My friend Reuben left the G8
Alternatives youth forum spitting chips. He'd gone with a clear plan to discuss
something he's passionate about - getting a real unionisation drive going among
young and casual workers.
He's petrified that there's a new
generation of young people who'll have no access to, or knowledge of, trade
union organisations. But it was not to be, "no one of any interest got to
speak," he told me, "because the speeches from the floor were dominated by
Workers Power and Socialist Worker bickering about Respect."
This self obsession of sections of
the English left discussing England only questions has been extremely
detrimental to the debates in the G8 Alternatives forums which are, after all,
meant to be international. The platforms have been invariably interesting and
focused (or at least those I attended or heard about) but the floor and doorways
have been clogged by the hard left more intent on lecturing on their obsessions
than learning something from this unique opportunity.
On the Sunday I went to a forum on
Globalisation, and heard some really excellent and informative speeches - the
best of which was Alex Callinicos who was particularly incisive. Unfortunately,
Alex's comrades had decided that their job of the day was to get up in seemingly
unending numbers and counter "the sectarians" by making almost identical points
(this perspective was later confirmed in conversation with SWP friends of mine
that they were totally focused on 'countering' other left groups).
The cumulative effect was to drown
out anyone from the movement uninterested in this English point scoring e.g. by
being African, or emotionally well adjusted. Just as I was considering leaving
this stifling atmosphere a real breath of fresh air blew in.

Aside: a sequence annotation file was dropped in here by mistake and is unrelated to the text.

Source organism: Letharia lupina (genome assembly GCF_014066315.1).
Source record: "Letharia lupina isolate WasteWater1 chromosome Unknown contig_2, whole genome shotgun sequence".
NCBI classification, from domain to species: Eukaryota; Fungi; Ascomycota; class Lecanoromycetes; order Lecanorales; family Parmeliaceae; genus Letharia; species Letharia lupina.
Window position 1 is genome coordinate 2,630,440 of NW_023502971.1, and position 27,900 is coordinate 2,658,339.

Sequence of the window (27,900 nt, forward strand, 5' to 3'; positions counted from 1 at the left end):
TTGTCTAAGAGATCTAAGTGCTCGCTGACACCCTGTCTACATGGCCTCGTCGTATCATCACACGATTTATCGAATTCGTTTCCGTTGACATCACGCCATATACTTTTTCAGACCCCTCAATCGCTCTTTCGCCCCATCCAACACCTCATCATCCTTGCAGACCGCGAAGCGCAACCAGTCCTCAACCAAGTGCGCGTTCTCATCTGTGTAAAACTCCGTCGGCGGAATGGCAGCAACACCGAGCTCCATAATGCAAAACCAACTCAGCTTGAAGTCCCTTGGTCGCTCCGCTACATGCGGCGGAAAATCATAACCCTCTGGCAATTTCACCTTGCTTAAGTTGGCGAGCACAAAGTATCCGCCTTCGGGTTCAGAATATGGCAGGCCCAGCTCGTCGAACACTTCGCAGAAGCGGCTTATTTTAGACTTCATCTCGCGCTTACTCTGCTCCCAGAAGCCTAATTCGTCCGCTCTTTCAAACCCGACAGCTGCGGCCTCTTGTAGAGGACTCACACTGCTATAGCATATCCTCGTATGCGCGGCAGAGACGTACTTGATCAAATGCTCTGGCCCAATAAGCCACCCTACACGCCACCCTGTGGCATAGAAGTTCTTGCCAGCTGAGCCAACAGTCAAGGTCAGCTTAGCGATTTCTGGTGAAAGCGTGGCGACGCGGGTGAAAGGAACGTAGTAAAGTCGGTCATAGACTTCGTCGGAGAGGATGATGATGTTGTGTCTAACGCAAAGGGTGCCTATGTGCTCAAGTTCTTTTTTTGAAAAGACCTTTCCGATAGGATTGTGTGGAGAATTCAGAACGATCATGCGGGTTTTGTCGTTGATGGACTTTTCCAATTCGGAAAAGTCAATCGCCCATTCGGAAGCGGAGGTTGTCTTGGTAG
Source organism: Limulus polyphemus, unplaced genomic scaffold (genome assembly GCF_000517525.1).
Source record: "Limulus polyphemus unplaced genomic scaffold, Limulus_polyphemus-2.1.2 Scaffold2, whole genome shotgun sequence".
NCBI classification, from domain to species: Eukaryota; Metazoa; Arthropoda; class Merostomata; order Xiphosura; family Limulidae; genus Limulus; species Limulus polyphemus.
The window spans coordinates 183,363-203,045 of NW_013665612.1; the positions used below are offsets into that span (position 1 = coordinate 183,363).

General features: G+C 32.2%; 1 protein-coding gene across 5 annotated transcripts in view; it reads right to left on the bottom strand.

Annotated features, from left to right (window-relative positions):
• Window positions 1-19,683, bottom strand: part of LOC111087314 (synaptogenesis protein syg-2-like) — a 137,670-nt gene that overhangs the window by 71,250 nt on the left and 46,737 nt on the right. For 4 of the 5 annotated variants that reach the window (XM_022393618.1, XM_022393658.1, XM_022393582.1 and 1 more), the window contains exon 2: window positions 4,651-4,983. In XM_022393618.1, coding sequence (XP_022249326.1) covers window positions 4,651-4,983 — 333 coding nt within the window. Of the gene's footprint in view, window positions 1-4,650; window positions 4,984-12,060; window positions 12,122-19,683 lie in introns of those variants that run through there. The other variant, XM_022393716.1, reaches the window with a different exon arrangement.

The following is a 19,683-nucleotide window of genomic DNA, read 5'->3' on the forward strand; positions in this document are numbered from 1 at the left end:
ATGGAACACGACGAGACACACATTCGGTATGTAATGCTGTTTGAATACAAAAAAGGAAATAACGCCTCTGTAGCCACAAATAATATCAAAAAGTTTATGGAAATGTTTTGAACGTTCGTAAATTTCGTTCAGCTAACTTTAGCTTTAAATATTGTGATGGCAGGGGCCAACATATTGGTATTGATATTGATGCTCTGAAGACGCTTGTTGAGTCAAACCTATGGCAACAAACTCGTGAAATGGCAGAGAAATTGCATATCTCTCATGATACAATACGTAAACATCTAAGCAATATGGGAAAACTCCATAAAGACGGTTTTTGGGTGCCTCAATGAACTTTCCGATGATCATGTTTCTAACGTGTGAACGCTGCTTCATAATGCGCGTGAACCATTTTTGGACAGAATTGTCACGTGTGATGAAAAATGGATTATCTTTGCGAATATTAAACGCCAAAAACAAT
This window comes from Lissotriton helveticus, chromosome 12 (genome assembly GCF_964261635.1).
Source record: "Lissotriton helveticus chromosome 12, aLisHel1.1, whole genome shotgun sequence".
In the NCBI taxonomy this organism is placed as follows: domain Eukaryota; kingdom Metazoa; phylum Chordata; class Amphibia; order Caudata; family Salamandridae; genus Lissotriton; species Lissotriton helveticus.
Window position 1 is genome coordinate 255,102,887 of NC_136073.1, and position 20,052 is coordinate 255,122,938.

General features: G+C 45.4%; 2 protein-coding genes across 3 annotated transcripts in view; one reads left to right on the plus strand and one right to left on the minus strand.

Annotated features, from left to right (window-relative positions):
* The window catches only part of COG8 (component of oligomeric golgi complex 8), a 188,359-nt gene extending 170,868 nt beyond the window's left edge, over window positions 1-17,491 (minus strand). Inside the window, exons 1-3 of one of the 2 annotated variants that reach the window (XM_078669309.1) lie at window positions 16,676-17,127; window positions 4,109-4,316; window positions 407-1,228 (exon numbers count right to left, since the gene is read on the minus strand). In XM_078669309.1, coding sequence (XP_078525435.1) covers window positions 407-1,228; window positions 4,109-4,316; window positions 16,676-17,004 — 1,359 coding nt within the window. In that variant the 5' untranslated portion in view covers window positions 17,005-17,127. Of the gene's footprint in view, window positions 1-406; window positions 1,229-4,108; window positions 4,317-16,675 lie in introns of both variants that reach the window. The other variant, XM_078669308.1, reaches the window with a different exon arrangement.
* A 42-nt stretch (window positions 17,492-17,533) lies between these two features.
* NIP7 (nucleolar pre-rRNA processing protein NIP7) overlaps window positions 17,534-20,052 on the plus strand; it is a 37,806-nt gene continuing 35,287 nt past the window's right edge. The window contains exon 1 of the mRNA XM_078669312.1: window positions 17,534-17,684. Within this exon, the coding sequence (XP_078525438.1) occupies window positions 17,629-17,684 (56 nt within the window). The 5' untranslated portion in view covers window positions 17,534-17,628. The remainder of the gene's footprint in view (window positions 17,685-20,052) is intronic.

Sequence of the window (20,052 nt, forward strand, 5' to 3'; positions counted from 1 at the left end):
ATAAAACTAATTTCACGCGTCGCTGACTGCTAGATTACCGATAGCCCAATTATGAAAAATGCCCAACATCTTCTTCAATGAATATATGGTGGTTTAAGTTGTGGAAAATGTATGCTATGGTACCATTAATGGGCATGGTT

She was brash, inarticulate, nervous
and muddled. She was moralising, badly informed and hectoring - but she was
honest and she was real. "Where are the African voices here? Where are the
voices of the ordinary people?" and brilliantly she ended by lambasting, "why
don't you all just shut up for a change and listen?" Possibly not too persuasive
for this audience - but jeez it felt good.
It's absolutely true that when a
representative sample of the movement get up to speak they often come up with a
mix of brilliance, idiocy and/or mediocrity, but these are genuine voices that
deserve to be heard, they're fresh, interesting and express the issues that the
left need to address, rather than the left dictating to the movement what we
should care about.
Perhaps it's time the organised left
took a chill pill, sat back and listened with open ears to the people it gives
so little opportunity to speak.
I must be fair to the organisers
though. They'd achieved a good balance of topics and speakers from many
different strands of the movement and many different countries. They also made a
good attempt to break up the old habits and began meetings with performance
poetry or music, but the floor was not playing ball.
As the day continued the pattern
seemed undeterred so I thought I'd catch up with the Corporate Nightmares
conference. What a difference!
You could walk in comfortably and
unharangued by a forest of publications and leaflets. The hall was light and
breezy and the tone relaxed. Large screens and good sound quality made speakers,
contributors and video showings easy to listen to.
But perhaps the most important
difference was that the discussions seemed very issued focused - a stark
contrast to the G8 Alternatives where sometimes you felt some catastrophe or
repression was seen as a good way of getting protests and campaigns going, with
the issues being purely incidental.
I'm positive that this issue based
culture was a hundred times more healthy. I'm very glad that I wasn't an
organiser of G8 alternatives because if I was, just like Reuben, I'd be spitting
Maybe it's true, those with a
revolutionary message should do something truly radical and just shut up and